The Hague, 9May 2008 (FH) - The Swiss Confederation has prepared a bill which will integrate in its criminal law the crimes covered by the Statute of the International Criminal Court (ICC) which will allow it to prosecute the crime of genocide, crimes against humanity and war crimes.

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This project has not yet been submitted to the parliament. Already in July 1998, it had signed the Treaty of Rome. After some legislative modifications that were immediately necessary, the ratification became effective in October 2001. These new measures constitute a second step of integration of the provisions of the Statute. While wanting "to exclude any risk to yield jurisdiction to the ICC", Switzerland wants to "accurately reflect international law currently in effect", according to Swiss official statement.

The Confederation explains that it wants to eliminate "the risk to be used as a refuge for this kind of criminals".

The new bill aims at integrating crimes against humanity into Swiss law, to give a more precise definition to war crimes, which until now were only sanctioned by a "general reference to the international humanitarian law and at reorganizing the powers of the jurisdictions. "

Trial Watch, a Swiss NGO headquartered in Lausanne, was consulted in the development phase of the project, its critics were sometimes taken into account. Thus, Trial Watch was firmly against maintaining the condition known as the "strong link", introduced in 2003 into the article governing the prosecution of war crimes committed abroad.

A particularly strong link was required between the defendant and Switzerland, making prosecution almost impossible. It was characterized, inter alia, by residency or the defendant's life being concentrated in Switzerland or the maintenance of regular contacts with its family living in Switzerland. The Confederation wanted to protect itself against an influx of proceeding, as was the case in Belgium. According to Trial Watch, it acted as a "drastic" limitation to universal jurisdiction.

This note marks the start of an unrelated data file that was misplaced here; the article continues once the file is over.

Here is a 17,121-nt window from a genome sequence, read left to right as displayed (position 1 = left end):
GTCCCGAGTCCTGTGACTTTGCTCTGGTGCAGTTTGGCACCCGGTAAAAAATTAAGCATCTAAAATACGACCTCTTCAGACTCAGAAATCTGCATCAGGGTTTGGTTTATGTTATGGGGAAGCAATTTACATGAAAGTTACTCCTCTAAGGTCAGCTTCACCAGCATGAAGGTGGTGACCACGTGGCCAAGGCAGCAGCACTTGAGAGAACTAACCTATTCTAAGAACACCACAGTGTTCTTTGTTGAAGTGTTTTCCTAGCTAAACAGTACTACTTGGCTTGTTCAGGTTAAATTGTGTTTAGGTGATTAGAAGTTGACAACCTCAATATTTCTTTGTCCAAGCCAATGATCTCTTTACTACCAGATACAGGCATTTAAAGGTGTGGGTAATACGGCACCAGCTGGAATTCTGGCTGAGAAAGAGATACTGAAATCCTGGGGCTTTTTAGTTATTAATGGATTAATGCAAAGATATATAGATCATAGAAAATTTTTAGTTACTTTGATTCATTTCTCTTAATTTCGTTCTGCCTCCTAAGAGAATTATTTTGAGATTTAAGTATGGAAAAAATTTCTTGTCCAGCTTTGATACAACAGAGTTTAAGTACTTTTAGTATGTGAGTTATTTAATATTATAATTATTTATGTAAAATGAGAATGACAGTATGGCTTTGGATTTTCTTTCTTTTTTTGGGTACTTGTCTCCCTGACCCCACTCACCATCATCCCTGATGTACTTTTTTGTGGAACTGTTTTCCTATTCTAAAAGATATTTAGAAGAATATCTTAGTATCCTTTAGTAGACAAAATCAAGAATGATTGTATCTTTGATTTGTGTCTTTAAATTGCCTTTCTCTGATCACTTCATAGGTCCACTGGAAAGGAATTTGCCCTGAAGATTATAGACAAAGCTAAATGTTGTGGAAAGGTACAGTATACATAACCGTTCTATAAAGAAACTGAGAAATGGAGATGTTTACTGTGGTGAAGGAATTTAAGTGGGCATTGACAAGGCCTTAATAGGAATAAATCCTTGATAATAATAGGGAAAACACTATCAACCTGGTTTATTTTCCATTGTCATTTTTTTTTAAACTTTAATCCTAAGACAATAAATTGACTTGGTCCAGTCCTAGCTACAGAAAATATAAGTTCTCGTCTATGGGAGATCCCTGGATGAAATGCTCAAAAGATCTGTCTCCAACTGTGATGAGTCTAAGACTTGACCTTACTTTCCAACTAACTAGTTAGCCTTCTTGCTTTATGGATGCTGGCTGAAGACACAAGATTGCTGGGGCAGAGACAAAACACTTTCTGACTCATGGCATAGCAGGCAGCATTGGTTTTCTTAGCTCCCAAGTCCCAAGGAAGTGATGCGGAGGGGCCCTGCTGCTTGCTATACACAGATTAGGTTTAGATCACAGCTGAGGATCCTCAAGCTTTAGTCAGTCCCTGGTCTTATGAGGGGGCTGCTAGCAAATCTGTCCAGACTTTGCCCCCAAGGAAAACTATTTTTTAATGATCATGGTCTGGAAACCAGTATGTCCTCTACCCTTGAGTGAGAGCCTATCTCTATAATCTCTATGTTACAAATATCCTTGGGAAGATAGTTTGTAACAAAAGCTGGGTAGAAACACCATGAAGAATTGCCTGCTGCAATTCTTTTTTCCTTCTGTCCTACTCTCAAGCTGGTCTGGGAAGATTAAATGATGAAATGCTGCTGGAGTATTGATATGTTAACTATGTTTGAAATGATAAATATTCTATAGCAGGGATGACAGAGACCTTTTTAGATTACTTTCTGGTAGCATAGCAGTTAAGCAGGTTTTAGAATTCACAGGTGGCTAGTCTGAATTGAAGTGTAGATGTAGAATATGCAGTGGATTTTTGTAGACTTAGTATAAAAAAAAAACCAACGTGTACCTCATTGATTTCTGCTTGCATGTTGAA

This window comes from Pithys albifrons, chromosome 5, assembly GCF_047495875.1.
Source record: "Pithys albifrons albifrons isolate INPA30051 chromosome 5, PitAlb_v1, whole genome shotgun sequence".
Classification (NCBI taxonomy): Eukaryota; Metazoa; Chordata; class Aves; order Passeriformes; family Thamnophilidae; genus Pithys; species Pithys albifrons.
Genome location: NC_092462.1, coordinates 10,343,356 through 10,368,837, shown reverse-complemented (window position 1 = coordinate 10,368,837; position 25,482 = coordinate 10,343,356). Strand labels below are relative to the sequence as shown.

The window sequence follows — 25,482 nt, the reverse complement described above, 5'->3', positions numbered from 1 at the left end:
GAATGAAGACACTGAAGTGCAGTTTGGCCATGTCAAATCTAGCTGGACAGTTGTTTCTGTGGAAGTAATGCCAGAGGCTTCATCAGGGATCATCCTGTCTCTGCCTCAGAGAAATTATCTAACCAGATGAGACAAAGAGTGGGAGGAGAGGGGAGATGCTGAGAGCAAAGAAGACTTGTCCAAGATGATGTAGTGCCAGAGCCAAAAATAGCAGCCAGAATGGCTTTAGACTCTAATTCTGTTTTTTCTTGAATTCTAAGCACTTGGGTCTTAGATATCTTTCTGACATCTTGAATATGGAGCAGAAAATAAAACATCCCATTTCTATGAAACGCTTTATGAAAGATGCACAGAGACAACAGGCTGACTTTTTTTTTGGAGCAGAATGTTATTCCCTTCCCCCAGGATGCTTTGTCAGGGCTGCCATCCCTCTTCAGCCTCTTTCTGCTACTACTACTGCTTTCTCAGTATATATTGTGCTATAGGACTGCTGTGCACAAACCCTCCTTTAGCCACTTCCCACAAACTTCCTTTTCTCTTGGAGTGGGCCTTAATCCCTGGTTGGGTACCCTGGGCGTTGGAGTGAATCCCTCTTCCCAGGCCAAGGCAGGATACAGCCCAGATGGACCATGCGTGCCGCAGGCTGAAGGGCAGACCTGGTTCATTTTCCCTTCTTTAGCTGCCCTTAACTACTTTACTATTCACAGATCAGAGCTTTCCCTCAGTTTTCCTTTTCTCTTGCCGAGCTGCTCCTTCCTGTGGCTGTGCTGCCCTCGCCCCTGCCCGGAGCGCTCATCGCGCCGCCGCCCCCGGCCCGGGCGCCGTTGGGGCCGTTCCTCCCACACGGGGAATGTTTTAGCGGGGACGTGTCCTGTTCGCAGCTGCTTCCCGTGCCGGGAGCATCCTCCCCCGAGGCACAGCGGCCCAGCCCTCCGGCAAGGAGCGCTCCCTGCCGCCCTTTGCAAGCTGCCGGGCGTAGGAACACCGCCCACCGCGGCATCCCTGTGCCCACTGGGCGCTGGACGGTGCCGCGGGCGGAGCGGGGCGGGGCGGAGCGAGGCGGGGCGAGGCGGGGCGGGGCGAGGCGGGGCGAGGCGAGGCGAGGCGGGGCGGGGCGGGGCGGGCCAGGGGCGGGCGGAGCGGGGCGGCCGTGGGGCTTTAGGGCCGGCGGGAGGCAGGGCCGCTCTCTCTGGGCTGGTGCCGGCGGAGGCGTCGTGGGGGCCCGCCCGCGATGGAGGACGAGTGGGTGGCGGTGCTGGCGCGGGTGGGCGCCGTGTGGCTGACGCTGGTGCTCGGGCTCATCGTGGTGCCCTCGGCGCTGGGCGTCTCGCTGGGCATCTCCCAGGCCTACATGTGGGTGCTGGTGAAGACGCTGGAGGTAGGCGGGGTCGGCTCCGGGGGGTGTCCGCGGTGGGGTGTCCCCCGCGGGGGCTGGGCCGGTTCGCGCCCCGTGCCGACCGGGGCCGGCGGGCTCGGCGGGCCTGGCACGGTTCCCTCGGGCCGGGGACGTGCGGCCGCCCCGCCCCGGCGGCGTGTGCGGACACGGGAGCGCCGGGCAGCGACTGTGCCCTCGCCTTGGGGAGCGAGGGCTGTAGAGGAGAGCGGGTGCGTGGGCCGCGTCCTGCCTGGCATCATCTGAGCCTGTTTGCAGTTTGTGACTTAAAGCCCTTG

Henceforth, rather than a "strong link", it will be enough that the alleged author be in Switzerland and cannot be extradited nor transferred to an international criminal tribunal. It gives itself a "limited universal jurisdiction" and aligns itself with other countries of the European continent.

Trial Watch also underlined "forgotten" infractions, such as: collective sentences, the fact of spreading terror among the population or the practice of apartheid. The latter was added in the category of crimes against humanity.

The responsibility of senior officials, envisaged in the new law, is less broad than in the ICC Statute. A superior will only be responsible if he was informed of the commission of these acts by the subordinates, while the Statute also aims the cases where he "should have known".

One of the last principal points raised by Trial Watch relates to the prosecution of public provocation to commit genocide which was only possible in the case when the entire or part of the genocide was committed in Switzerland. Not only did the genocide have to actually take place, which international law does not require, and is even contrary to the jurisprudence of the two international criminal tribunals, but, also, this provision did not cover incitement to commit genocide abroad.

The Federal Council seems to have taken sides again on the question since it affirms in its official statement that "the provision does not exclude the instigation committed abroad referring itself to a genocide committed abroad". A transfer clause to conventional and customary international law was inserted to mitigate certain gaps to offer every guarantee of compliance in the event of later developments in international law.

The principle of non-retroactivity, however, will constitute a major obstacle to prosecution. Whereas Switzerland has already brought several proceedings against criminals originating from the former Yugoslavia and Rwanda, it, henceforth, excludes this possibility with this criterion.

France is also working on a bill adapting French criminal law to the Statute of the ICC. But according to the French coalition for the ICC (CFCPI), two points are still delicate: it does not envisage the imprescriptibility of the sanctioned crimes and does not have any provisions relating to territorial jurisdiction of French judges.


© Hirondelle News Agency